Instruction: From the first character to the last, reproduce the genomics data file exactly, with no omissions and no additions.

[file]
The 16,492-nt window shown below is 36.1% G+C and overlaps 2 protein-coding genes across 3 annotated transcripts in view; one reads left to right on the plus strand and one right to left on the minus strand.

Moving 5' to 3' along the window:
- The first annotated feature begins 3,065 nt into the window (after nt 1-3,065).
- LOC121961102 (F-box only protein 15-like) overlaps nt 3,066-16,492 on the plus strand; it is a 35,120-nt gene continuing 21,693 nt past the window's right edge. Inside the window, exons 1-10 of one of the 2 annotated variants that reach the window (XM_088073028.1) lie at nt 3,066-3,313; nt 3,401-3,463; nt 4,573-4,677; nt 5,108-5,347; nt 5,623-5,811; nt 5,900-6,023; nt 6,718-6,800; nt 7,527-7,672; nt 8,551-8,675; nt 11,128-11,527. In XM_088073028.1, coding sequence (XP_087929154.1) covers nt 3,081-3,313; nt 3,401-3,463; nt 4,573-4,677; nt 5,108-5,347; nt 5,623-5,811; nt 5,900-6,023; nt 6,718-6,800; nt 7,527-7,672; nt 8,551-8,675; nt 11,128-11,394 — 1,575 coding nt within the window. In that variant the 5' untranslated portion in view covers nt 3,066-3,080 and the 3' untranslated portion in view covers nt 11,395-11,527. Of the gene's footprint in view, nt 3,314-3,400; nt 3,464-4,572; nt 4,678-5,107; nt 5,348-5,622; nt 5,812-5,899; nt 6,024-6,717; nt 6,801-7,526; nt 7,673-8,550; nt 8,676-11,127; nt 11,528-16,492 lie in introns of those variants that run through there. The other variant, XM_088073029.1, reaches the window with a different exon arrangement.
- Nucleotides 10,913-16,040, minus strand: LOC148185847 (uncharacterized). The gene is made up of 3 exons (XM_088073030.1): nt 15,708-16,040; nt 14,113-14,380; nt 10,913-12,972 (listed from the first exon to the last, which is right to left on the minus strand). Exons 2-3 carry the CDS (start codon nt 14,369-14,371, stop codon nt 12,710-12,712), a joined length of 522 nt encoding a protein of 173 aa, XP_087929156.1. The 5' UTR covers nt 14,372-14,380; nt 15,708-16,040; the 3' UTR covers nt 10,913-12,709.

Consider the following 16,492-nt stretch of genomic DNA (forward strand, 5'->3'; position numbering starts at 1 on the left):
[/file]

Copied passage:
The 16,492-nt window shown below is 36.1% G+C and overlaps 2 protein-coding genes across 3 annotated transcripts in view; one reads left to right on the plus strand and one right to left on the minus strand.

Moving 5' to 3' along the window:
- The first annotated feature begins 3,065 nt into the window (after nt 1-3,065).
- LOC121961102 (F-box only protein 15-like) overlaps nt 3,066-16,492 on the plus strand; it is a 35,120-nt gene continuing 21,693 nt past the window's right edge. Inside the window, exons 1-10 of one of the 2 annotated variants that reach the window (XM_088073028.1) lie at nt 3,066-3,313; nt 3,401-3,463; nt 4,573-4,677; nt 5,108-5,347; nt 5,623-5,811; nt 5,900-6,023; nt 6,718-6,800; nt 7,527-7,672; nt 8,551-8,675; nt 11,128-11,527. In XM_088073028.1, coding sequence (XP_087929154.1) covers nt 3,081-3,313; nt 3,401-3,463; nt 4,573-4,677; nt 5,108-5,347; nt 5,623-5,811; nt 5,900-6,023; nt 6,718-6,800; nt 7,527-7,672; nt 8,551-8,675; nt 11,128-11,394 — 1,575 coding nt within the window. In that variant the 5' untranslated portion in view covers nt 3,066-3,080 and the 3' untranslated portion in view covers nt 11,395-11,527. Of the gene's footprint in view, nt 3,314-3,400; nt 3,464-4,572; nt 4,678-5,107; nt 5,348-5,622; nt 5,812-5,899; nt 6,024-6,717; nt 6,801-7,526; nt 7,673-8,550; nt 8,676-11,127; nt 11,528-16,492 lie in introns of those variants that run through there. The other variant, XM_088073029.1, reaches the window with a different exon arrangement.
- Nucleotides 10,913-16,040, minus strand: LOC148185847 (uncharacterized). The gene is made up of 3 exons (XM_088073030.1): nt 15,708-16,040; nt 14,113-14,380; nt 10,913-12,972 (listed from the first exon to the last, which is right to left on the minus strand). Exons 2-3 carry the CDS (start codon nt 14,369-14,371, stop codon nt 12,710-12,712), a joined length of 522 nt encoding a protein of 173 aa, XP_087929156.1. The 5' UTR covers nt 14,372-14,380; nt 15,708-16,040; the 3' UTR covers nt 10,913-12,709.

Consider the following 16,492-nt stretch of genomic DNA (forward strand, 5'->3'; position numbering starts at 1 on the left):